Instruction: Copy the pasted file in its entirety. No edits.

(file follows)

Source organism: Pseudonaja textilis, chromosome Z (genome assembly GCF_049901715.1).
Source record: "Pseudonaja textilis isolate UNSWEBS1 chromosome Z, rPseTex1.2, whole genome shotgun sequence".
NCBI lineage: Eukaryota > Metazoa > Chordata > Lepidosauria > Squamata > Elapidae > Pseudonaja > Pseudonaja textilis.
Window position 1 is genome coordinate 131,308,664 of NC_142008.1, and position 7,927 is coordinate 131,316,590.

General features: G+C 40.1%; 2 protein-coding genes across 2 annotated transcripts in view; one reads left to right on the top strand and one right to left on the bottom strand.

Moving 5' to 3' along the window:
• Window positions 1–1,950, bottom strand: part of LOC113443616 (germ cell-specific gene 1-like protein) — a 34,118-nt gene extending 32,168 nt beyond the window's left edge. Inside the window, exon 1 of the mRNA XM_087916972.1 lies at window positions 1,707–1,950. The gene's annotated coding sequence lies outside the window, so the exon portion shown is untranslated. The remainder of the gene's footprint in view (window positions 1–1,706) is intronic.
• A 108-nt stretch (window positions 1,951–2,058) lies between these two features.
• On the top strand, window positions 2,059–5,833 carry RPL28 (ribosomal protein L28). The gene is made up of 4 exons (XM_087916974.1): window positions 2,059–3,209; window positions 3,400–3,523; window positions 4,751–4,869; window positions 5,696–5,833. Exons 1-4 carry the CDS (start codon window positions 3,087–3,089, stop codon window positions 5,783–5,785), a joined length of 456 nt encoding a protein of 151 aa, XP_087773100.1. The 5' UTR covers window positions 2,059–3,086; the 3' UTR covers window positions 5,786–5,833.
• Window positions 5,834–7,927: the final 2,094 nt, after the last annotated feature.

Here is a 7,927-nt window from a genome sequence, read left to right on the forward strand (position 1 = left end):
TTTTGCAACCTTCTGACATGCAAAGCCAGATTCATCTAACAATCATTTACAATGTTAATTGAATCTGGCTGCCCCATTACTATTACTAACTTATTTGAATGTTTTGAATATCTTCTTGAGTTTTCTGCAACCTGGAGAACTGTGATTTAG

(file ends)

Source organism: Pseudonaja textilis, chromosome Z (genome assembly GCF_049901715.1).
Source record: "Pseudonaja textilis isolate UNSWEBS1 chromosome Z, rPseTex1.2, whole genome shotgun sequence".
NCBI lineage: Eukaryota > Metazoa > Chordata > Lepidosauria > Squamata > Elapidae > Pseudonaja > Pseudonaja textilis.
Window position 1 is genome coordinate 131,308,664 of NC_142008.1, and position 7,927 is coordinate 131,316,590.

General features: G+C 40.1%; 2 protein-coding genes across 2 annotated transcripts in view; one reads left to right on the top strand and one right to left on the bottom strand.

Moving 5' to 3' along the window:
• Window positions 1–1,950, bottom strand: part of LOC113443616 (germ cell-specific gene 1-like protein) — a 34,118-nt gene extending 32,168 nt beyond the window's left edge. Inside the window, exon 1 of the mRNA XM_087916972.1 lies at window positions 1,707–1,950. The gene's annotated coding sequence lies outside the window, so the exon portion shown is untranslated. The remainder of the gene's footprint in view (window positions 1–1,706) is intronic.
• A 108-nt stretch (window positions 1,951–2,058) lies between these two features.
• On the top strand, window positions 2,059–5,833 carry RPL28 (ribosomal protein L28). The gene is made up of 4 exons (XM_087916974.1): window positions 2,059–3,209; window positions 3,400–3,523; window positions 4,751–4,869; window positions 5,696–5,833. Exons 1-4 carry the CDS (start codon window positions 3,087–3,089, stop codon window positions 5,783–5,785), a joined length of 456 nt encoding a protein of 151 aa, XP_087773100.1. The 5' UTR covers window positions 2,059–3,086; the 3' UTR covers window positions 5,786–5,833.
• Window positions 5,834–7,927: the final 2,094 nt, after the last annotated feature.

Here is a 7,927-nt window from a genome sequence, read left to right on the forward strand (position 1 = left end):
TTTTGCAACCTTCTGACATGCAAAGCCAGATTCATCTAACAATCATTTACAATGTTAATTGAATCTGGCTGCCCCATTACTATTACTAACTTATTTGAATGTTTTGAATATCTTCTTGAGTTTTCTGCAACCTGGAGAACTGTGATTTAG